Thursday, July 25, 2019

I read the news today, oh boy . . .



An Australian icon has passed away: Margaret Fulton who died on July 24 2019 aged 94. 

According to Wikipedia: 

Margaret Isobel Fulton, OAM (6 October 1924 – 24 July 2019 was a Scottish-born Australian food and cooking 'guru', writer, journalist, author, and commentator. She was the first of this genre of writers in Australia. Her early recipes encouraged Australian housewives to alter the Australian staple of "meat and three vegetables" and to be creative with food. She 'discovered' international cuisine from exotic places such as Spain, Italy, India and China and as Cookery Editor, "brought these into Australian homes through her articles in the Woman's Day magazine". Fulton realised that chefs who did television shows tended to lose their audience. Accordingly, she remained a writer who regularly appeared only as a 'guest' on various television programs. 


While on the subject of deaths, American actor David Hedison passed away on July 18, 2019 aged 92. Fans may recall him as the actor who portrayed CIA agent Felix Leiter in the James Bond flicks Live and Let Die (1973) and Licence to Kill (1989). I have always associated his name with the Irwin Allen TV series Voyage to the Bottom of the Sea (1964-1968), in which he played Captain Lee Crane. 

Hedison in Voyage to See What’s on the Bottom, I mean to the Bottom of the Sea. 



SBS News, 22 July 2019 

Still dealing with death, two people have been murdered in British Columbia. The bodies of Australian Lucas Fowler and his American girlfriend, Chynna Noelle Deese, were found dead last Monday on the Alaska Highway, 20km south of Liard Hot Springs in British Columbia. What brought additional attention was that the Canadian police, while streaming a press conference about the double homicide, forgot to turn off a cat filter used to add cat ears, nose and whiskers. The result: 

Last month, Shaukat Yousafazi, a regional minister in northwest Pakistan, started a press conference without realizing that he too also had the cat filter turned on. Yousafazi went viral after he proceeded to talk about regional issues with cat ears and whiskers for the entirety of his press conference. 


More crime . . . 

From:, July 23 2019 

“A 26-year-old driver is facing a lengthy jail term after crashing his van - filled with more than $200 million of the drug ice - into police cars parked out the front of a Sydney cop shop. NSW police say it is one of the "easiest" drugs busts ever made, and it would be fair to say the accused had a "very, very bad day". Just before 10.30am on Monday, the Toyota HiAce allegedly hit the parked police cars on Ethel Street in front of Eastwood Police Station. One of the police vehicles sustained significant damage, but no one was injured in the incident that was captured on CCTV. 

Officers inside the station say they heard a loud crash but, by the time they went to investigate, the driver had gone. About an hour later, a senior police officer spotted the van travelling south toward Ryde Bridge on Church St and stopped the vehicle. The driver's suspicious behaviour prompted the officer to search the vehicle, Detective Inspector Glen Baker told reporters on Tuesday. Inside the van was 13 boxes, each containing 21, one kilo bags of methylamphetamine. In total, police seized 273kg of ice, which has an estimated street value of more than $200 million.”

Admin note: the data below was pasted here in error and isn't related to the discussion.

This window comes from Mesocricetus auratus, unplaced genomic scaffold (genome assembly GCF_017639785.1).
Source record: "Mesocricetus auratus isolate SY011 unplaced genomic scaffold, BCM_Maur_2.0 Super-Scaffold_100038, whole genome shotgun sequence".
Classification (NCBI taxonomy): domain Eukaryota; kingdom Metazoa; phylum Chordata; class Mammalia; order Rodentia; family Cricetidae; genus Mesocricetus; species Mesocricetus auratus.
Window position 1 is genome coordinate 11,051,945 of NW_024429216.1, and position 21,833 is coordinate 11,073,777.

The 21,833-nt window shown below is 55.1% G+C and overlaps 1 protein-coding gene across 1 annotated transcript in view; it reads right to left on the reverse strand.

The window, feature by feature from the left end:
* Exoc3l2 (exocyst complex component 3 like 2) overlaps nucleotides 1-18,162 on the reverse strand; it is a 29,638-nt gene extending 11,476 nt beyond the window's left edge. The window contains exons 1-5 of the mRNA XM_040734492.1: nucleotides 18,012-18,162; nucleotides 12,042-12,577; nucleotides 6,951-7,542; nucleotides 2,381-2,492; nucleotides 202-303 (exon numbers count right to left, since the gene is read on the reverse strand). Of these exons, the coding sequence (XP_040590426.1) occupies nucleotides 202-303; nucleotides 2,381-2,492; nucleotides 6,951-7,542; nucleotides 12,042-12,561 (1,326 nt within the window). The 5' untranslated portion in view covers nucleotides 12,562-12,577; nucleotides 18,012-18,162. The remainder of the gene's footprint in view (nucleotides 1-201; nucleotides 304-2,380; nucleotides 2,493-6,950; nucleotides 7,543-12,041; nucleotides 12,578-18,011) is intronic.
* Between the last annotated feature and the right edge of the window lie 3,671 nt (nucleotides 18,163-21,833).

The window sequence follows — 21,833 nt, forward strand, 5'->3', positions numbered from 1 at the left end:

See the video by clicking on: 

By the way, the driver was charged with drug offences, as well as negligent driving and fail to provide particulars. 


Biscuits . . . 

ABC News, July 24 2019 
"Arnott's biscuits, those staples of Australian cupboards, lunchboxes and tea trollies, have been passed on again — but not back into Australian hands. Campbell's soup company had owned Arnott's outright since 1997 and will sell it for $3.1b, according to media reports.

Arnott's can trace its heritage back 172 years to the arrival of a Scottish baker William Arnott who set up shop in the Maitland area before relocating to Hunter Street in Newcastle. By 1874 Mr Arnott had opened his first factory, marketing his robust Ships Biscuits to long haul sea voyages. The development of the Milk Arrowroot biscuit in 1882 saw Arnott's crack the Sydney market and the company become a national brand.

KKR has form, and a degree of notoriety, in the biscuit game, having organised a debt-fuelled buyout of Nabisco in 1988 for $44 billion, which was the largest leveraged buyout at the time. KKR's highest-profile Australian deal was the 2006 partnership with Kerry Stokes to take over the Seven Network, a venture it would sell out of seven years later at a loss.” 

Actor Rutger Hauer has passed away, aged 75.  

Hauer (1944 – 2019) was a Dutch actor, writer, and environmentalist. He acted in both Dutch and English-language TV series and films.  His career began in 1969 with the title role in the Dutch television series Floris. His film credits include Flesh+Blood, Blind Fury, Blade Runner, The Hitcher, Escape from Sobibor (for which he won a Golden Globe Award for Best Supporting Actor), Nighthawks, Wedlock, Sin City, Confessions of a Dangerous Mind, Ladyhawke, Buffy the Vampire Slayer, The Osterman Weekend, The Blood of Heroes, Batman Begins, Hobo with a Shotgun, and The Rite.

"I've seen things you people wouldn't believe. Attack ships on fire off the shoulder of Orion. I watched C-beams glitter in the dark near the Tannhäuser Gate. All those moments will be lost in time, like tears in rain. Time to die."

- Rutger Hauer as Roy Batty, Blade Runner.


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